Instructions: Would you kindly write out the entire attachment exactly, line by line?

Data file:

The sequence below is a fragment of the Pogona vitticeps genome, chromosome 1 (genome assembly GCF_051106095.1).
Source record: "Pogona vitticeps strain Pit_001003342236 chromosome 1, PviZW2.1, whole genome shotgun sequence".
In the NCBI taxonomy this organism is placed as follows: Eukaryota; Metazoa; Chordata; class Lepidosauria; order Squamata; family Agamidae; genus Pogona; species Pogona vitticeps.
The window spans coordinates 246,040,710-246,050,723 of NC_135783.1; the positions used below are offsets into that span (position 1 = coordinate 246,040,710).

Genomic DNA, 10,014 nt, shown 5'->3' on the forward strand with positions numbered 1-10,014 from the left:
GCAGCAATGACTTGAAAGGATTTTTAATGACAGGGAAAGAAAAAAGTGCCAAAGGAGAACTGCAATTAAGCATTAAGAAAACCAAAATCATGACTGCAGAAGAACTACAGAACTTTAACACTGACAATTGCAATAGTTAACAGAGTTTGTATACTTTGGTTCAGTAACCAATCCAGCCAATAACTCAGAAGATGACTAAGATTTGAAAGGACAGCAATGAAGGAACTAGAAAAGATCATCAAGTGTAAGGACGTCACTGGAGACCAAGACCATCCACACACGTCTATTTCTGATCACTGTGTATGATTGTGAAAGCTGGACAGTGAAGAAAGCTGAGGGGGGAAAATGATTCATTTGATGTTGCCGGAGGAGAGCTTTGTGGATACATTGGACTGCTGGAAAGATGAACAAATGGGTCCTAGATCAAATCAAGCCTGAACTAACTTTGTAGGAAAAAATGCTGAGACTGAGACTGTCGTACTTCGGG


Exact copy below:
The sequence below is a fragment of the Pogona vitticeps genome, chromosome 1 (genome assembly GCF_051106095.1).
Source record: "Pogona vitticeps strain Pit_001003342236 chromosome 1, PviZW2.1, whole genome shotgun sequence".
In the NCBI taxonomy this organism is placed as follows: Eukaryota; Metazoa; Chordata; class Lepidosauria; order Squamata; family Agamidae; genus Pogona; species Pogona vitticeps.
The window spans coordinates 246,040,710-246,050,723 of NC_135783.1; the positions used below are offsets into that span (position 1 = coordinate 246,040,710).

Genomic DNA, 10,014 nt, shown 5'->3' on the forward strand with positions numbered 1-10,014 from the left:
GCAGCAATGACTTGAAAGGATTTTTAATGACAGGGAAAGAAAAAAGTGCCAAAGGAGAACTGCAATTAAGCATTAAGAAAACCAAAATCATGACTGCAGAAGAACTACAGAACTTTAACACTGACAATTGCAATAGTTAACAGAGTTTGTATACTTTGGTTCAGTAACCAATCCAGCCAATAACTCAGAAGATGACTAAGATTTGAAAGGACAGCAATGAAGGAACTAGAAAAGATCATCAAGTGTAAGGACGTCACTGGAGACCAAGACCATCCACACACGTCTATTTCTGATCACTGTGTATGATTGTGAAAGCTGGACAGTGAAGAAAGCTGAGGGGGGAAAATGATTCATTTGATGTTGCCGGAGGAGAGCTTTGTGGATACATTGGACTGCTGGAAAGATGAACAAATGGGTCCTAGATCAAATCAAGCCTGAACTAACTTTGTAGGAAAAAATGCTGAGACTGAGACTGTCGTACTTCGGG